OPINION: Managing COVID-19-related health care wastes 1

OPINION: Managing COVID-19-related health care wastes

Dr. Esperanza Cabral and Paeng Lopez

Posted at Mar 27 2020 03:27 AM

In our continuing effort to support all initiatives to address the challenges that COVID-19 is imposing upon us, Health Care Without Harm South East Asia would like to share with our health sector partners, allies, as well as frontline health communities the following recommendations on managing related waste such as mask and PPEs.

It is with deep gratitude and profound respect to our frontline health workers that we are sharing these timely recommendations in order to ensure that the noble work they are doing at the frontlines is not impeded and breached, thus made worse, by mismanaged Covid19-related waste such as mask and PPEs.

As COVID-19 is a new virus, it should be pointed out that there is no established waste treatment process yet for waste generated in response to the virus. 

Nonetheless, according to WHO, any health facility exercising best practice for infectious waste will also be able to manage waste potentially infected with COVID-19. 

Yet special attention may still be given to COVID-19-related waste such as PPEs by setting-up a distinct bin for these types of waste which then gets double bagged for safe transport. Segregating waste at source should always be observed.

There is no need to burn/incinerate COVID-19 related waste since medical waste autoclaves that uses pressurized steam at 30psi at saturation time of 30 minutes are known to kill any heat resistant pathogens without need for chemicals whatsoever. 

Temperature up to 135°C degrees or higher achieves microbial inactivation at 99.9% kill rate on the most heat resistant pathogens known to science including Baccillus Stearothermophilus. 

Once disinfected in an autoclave, COVID-19-related waste, like any other hospital solid waste that underwent autoclaving, can then be treated as regular municipal waste. All technologies, whether autoclave or microwave should be validated and regularly tested.

Incinerators as well as incinerators-in-disguise like pyroclaves, gasification, pyrolysis, plasma arc, apart from being overly expensive, produce deadly dioxins and furans that further harm people's health instead of protecting it.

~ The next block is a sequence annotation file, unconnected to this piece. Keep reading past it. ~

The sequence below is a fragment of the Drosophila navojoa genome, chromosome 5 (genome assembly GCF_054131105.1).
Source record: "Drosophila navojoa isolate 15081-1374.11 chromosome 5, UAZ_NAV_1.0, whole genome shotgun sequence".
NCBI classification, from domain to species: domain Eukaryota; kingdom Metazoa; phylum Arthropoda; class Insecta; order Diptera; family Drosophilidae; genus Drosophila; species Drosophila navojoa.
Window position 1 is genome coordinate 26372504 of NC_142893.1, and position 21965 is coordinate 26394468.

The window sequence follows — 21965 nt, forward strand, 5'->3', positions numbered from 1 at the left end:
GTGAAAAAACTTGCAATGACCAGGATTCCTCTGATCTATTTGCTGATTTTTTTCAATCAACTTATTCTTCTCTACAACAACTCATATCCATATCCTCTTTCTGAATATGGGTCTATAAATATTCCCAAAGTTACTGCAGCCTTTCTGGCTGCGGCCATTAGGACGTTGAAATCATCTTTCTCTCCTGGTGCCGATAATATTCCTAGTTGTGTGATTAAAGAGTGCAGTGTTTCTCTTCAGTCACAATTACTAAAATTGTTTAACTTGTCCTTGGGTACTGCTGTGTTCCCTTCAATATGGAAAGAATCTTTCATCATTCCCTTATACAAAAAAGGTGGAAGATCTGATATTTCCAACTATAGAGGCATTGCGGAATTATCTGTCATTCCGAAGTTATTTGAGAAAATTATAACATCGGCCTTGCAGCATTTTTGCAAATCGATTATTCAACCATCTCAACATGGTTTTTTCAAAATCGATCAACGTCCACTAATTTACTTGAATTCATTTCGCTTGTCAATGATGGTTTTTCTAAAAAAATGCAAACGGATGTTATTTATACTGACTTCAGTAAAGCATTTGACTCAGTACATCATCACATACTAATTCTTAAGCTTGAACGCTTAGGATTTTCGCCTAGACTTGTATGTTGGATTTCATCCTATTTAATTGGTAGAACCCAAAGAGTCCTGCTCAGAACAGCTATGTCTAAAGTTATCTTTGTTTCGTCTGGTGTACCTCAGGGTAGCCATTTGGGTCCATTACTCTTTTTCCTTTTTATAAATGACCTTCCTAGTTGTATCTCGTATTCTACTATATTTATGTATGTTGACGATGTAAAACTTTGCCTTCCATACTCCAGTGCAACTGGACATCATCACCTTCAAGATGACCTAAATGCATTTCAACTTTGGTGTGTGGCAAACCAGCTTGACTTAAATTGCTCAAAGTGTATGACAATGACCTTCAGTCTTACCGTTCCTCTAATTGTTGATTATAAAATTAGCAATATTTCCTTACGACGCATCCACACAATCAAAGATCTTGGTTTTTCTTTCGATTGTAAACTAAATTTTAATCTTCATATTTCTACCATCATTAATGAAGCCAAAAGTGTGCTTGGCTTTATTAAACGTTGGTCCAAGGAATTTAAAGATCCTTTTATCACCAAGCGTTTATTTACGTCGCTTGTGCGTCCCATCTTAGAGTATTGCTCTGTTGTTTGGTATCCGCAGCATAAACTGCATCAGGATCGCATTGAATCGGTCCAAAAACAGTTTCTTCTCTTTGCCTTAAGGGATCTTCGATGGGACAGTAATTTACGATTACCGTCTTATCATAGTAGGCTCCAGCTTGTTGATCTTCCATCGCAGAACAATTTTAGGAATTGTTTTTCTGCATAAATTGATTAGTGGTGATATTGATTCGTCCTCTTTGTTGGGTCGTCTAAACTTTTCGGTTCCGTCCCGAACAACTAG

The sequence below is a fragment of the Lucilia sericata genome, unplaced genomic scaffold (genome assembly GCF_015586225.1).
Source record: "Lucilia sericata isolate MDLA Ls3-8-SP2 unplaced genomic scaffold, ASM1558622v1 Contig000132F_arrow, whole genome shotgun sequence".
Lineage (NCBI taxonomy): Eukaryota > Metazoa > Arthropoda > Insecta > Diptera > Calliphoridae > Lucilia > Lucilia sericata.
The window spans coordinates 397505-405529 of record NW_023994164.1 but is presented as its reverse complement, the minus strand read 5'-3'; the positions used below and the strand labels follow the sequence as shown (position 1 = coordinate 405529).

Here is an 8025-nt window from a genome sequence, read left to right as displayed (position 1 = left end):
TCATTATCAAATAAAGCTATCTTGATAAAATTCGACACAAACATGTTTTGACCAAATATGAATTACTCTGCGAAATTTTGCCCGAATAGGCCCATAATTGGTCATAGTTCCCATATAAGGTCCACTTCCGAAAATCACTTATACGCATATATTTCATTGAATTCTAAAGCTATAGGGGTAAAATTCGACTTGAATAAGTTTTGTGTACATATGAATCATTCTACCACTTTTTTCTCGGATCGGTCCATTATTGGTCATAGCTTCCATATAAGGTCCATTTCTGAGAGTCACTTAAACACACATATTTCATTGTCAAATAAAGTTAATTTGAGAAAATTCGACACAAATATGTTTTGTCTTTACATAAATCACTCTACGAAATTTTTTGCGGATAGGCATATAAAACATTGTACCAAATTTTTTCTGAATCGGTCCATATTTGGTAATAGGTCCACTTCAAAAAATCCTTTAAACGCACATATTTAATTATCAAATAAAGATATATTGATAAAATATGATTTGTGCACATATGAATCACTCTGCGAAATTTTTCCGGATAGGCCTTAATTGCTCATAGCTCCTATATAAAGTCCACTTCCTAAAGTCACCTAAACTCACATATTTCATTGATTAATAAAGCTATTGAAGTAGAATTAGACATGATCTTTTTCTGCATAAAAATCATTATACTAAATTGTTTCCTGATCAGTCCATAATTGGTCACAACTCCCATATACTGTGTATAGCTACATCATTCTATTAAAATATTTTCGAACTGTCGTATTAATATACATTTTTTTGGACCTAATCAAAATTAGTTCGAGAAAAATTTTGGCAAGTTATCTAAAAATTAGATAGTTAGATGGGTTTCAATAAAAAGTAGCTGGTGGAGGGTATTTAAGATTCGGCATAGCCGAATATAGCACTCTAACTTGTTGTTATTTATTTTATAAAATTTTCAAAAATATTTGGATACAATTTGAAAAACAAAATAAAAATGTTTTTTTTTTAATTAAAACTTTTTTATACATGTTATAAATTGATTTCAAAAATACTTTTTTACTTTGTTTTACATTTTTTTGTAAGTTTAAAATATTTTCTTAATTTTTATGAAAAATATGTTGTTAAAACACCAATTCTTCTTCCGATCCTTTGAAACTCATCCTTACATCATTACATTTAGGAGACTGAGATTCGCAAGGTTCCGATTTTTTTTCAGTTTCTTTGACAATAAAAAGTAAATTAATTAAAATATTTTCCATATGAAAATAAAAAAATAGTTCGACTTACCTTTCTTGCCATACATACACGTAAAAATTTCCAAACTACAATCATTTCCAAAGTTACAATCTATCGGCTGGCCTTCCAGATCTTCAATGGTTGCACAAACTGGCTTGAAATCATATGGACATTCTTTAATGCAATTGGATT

After disinfection from autoclave, waste can be sent for disposal or recycling. Any PPE that could potentially be reused should be cut to pieces. 

For example, cut masks because there are reports that they are being illicitly resold. Thus, advise every staff to do this to PPEs they individually use before discarding them into appropriate bins.

Because the COVID-19 virus survives briefly in tropical temperatures, as an additional safety measure, it is recommended to label every bag of PPE waste with their collection dates and have them stored in waste holding areas for at least three days to ensure that no virus survives in the collected items. 

See to it that they are in leakproof, puncture proof containers, and that storage areas are clean, secure, and protected from the elements, pests and disease vectors.

Finally, we can never over emphasize the importance of proper hand washing, especially for hospital personnel handling wastes. 

Together with appropriate PPEs, washing hands make a formidable defence against the virus. Since we know that the coronavirus that causes COVID-19 is coated in lipid that dissolves in soap, which then result in the complete destruction of the virus, thus, washing hands properly with soap and water remains to be the simplest and most consistent way of preventing the spread of or getting infected by the virus.

OPINION: Managing COVID-19-related health care wastes 2

Dr. Esperanza Cabral is the President of Health Care Without Harm South East Asia's Board. She served as Secretary of the Department of Health in the Philippines. Before her appointment as Secretary of Health, she was previously the Secretary of the Department of Social Welfare and Development.

Dr. Cabral, who is a cardiologist and clinical pharmacologist, graduated from medical school of the University of the Philippines. She extended her medical and pharmacological training at the UP Philippine General Hospital, Harvard Medical School, Massachusetts General Hospital, and the Joslin Clinic in Boston, Massachusetts.

Dr. Cabral has long served as an educator and leader in Philippine medicine. At the University of the Philippines College of Medicine, she was a professor of medicine and pharmacology. She served both as Director of the Philippine Heart Center and Chief of Cardiology of Asian Hospital and Medical Center. She authored and co-authored more than 85 scientific papers on hypertension, cardiovascular pharmacology and clinical and preventive cardiology. She educated the public as a TV show host on "HeartWatch" on IBC Channel 13 and "InfoMedico" on NBN Channel.

Paeng Lopez is Health Care Without Harm South East Asia's Healthy Energy Initiative Campaign Coordinator. He has been in the environmental movement for 25 yearssince his college days, and had worked as youth convenor, community organizer, project coordinator, and researcher for various conservation organizations.

He has built a career centered on forging alliances and coordinating networks in the Philippine environmental-, social-, and health justice circles.

Paeng obtained his Bachelor of Laws from the Far Eastern University and his Bachelor of Arts in Philosophy from the University of Sto. Tomas.

Disclaimer: The views in this blog are those of the blogger and do not necessarily reflect the views of ABS-CBN Corp.